Getting up early is hard to start with. Getting myself out of my cozy bed on a cold foggy Sunday morning to go to the beach? No way! When my alarm went off I was thinking up excuse after excuse, trying to find one viable enough to run by Dad. None of them were, so I ended up dragging myself out of bed.
"Diving dehydrated is dangerous" I reminded myself, looking longingly at the coffee pot as I passed through the kitchen. I fixed myself a shake instead and we headed out the door.
It was almost 7:30 by the time we got to the beach, and the 50 minute drive peppered with deep, thoughtful discussion had finally woke me up. (or else my internal clock had finally caught up?) Either way, by the time we hit the sand, I was ready to go. We scouted the surf for a few minutes, timing the sets, judging their size and strength to plan out entry accordingly before we headed back up the hill to the truck.
Getting in and out of the ocean through a shore-break isn't really a big deal. It's the 60+lbs of gear and the 1/2 inch thick neoprene suit we wear that makes it complicated. For me, anyways. I don't like being tossed around in the shore-break like some beach ball.
Wetsuit, booties, hood, gloves, buoyancy compensator, weights, tank, regulator, dive computer and dive knife on, mask and fins in hand, we hike back down to the beach, not stopping until we hit the water. The water feels so good by this point! (Here's the advantage of planning your entry ahead of time.) =)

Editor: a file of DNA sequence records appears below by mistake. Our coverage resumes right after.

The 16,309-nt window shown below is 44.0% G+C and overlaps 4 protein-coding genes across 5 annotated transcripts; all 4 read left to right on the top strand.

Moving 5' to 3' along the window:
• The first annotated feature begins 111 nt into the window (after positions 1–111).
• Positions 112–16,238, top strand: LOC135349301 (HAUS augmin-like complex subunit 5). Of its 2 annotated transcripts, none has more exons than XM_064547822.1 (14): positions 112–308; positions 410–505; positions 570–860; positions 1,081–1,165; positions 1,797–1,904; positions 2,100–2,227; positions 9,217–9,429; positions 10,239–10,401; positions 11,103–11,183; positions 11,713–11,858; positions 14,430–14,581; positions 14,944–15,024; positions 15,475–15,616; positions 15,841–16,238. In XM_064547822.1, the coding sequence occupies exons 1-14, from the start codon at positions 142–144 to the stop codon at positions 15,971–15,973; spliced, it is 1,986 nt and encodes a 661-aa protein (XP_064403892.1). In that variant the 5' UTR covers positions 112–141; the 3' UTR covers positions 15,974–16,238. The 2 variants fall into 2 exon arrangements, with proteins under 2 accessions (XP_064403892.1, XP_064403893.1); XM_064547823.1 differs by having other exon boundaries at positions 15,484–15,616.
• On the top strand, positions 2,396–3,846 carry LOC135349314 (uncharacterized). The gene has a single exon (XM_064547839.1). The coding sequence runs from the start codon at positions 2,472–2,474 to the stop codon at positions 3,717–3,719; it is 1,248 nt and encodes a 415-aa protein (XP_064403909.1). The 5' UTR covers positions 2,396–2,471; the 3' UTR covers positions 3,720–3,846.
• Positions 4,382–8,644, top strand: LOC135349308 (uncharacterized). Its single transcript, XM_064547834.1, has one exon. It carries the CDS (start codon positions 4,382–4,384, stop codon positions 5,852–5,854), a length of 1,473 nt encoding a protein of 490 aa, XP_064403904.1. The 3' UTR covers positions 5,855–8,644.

Kicking out to the middle of the bay, we drop down and cruise over to the reef. Sometimes this is my favorite part of a dive. The sandy bottom is like a barren desert wasteland at first glance. You have to slow down and look again. A puff of sand, and I see a baby turbit burying itself. A set of eyes, part of a mouth, and I unearthed a ten inch halibut. A second glance at a little stick and it's a stingray's stinger. (I didn't try to get that guy to show itself)
It's been awhile since I've been diving, and even longer since I've been back to this spot. A year ago, the reef was dying off, if not already dead. I'm no marine biologist, but anyone could tell you that. Covered with empty shells, no plants, no fish, no coral and way too many sea urchins. Maybe what made this dive so fantastic was that I had low expectations. When we got to the reef, a horde of fish came out to greet us. Even before we started feeding them. Garibaldi, blacksmith, senorita's and surf perch. Looking up at the reef, I wasn't sure if we were in the right place. It was covered in live coral, teeming with life, decorated with beautiful flora and vivid color.
Did you know that sunlight can't filter all the way through water? You start to lose color and light the deeper you go. At 20 feet deep, you lose the color red, 30 feet, orange, 40 feet, yellow, 50 feet, green, etc.. until down at 80 feet where everything turns into a purplish gray color.
Being down here, cruising along at 30 feet, all of the sudden it's worth it. Worth getting up at 6 on a Sunday. Worth the back pain from hauling the gear. Worth losing sleep. Worth being tired all day. Worth all the work of getting ready, and later, cleaning up. All of creation truly testifies God's power, His goodness and order, His plans, His love. Even the tiny purple guys who live in the coral tubes with the many antennae, reaching them up toward the sunlight, toward heaven.
When you're down at 80+ feet where everything turns into an ugly purplish gray color and you turn on a flashlight, all the brilliance returns. All those colors, those beautiful designs, those perfect formations, all down there where no one can see them.
"Thou art worthy, O Lord, to receive glory and honor and power: for Thou hast created all things, and for Thy pleasure they are and were created." Revelations 4:11
Well, almost no one, anyways.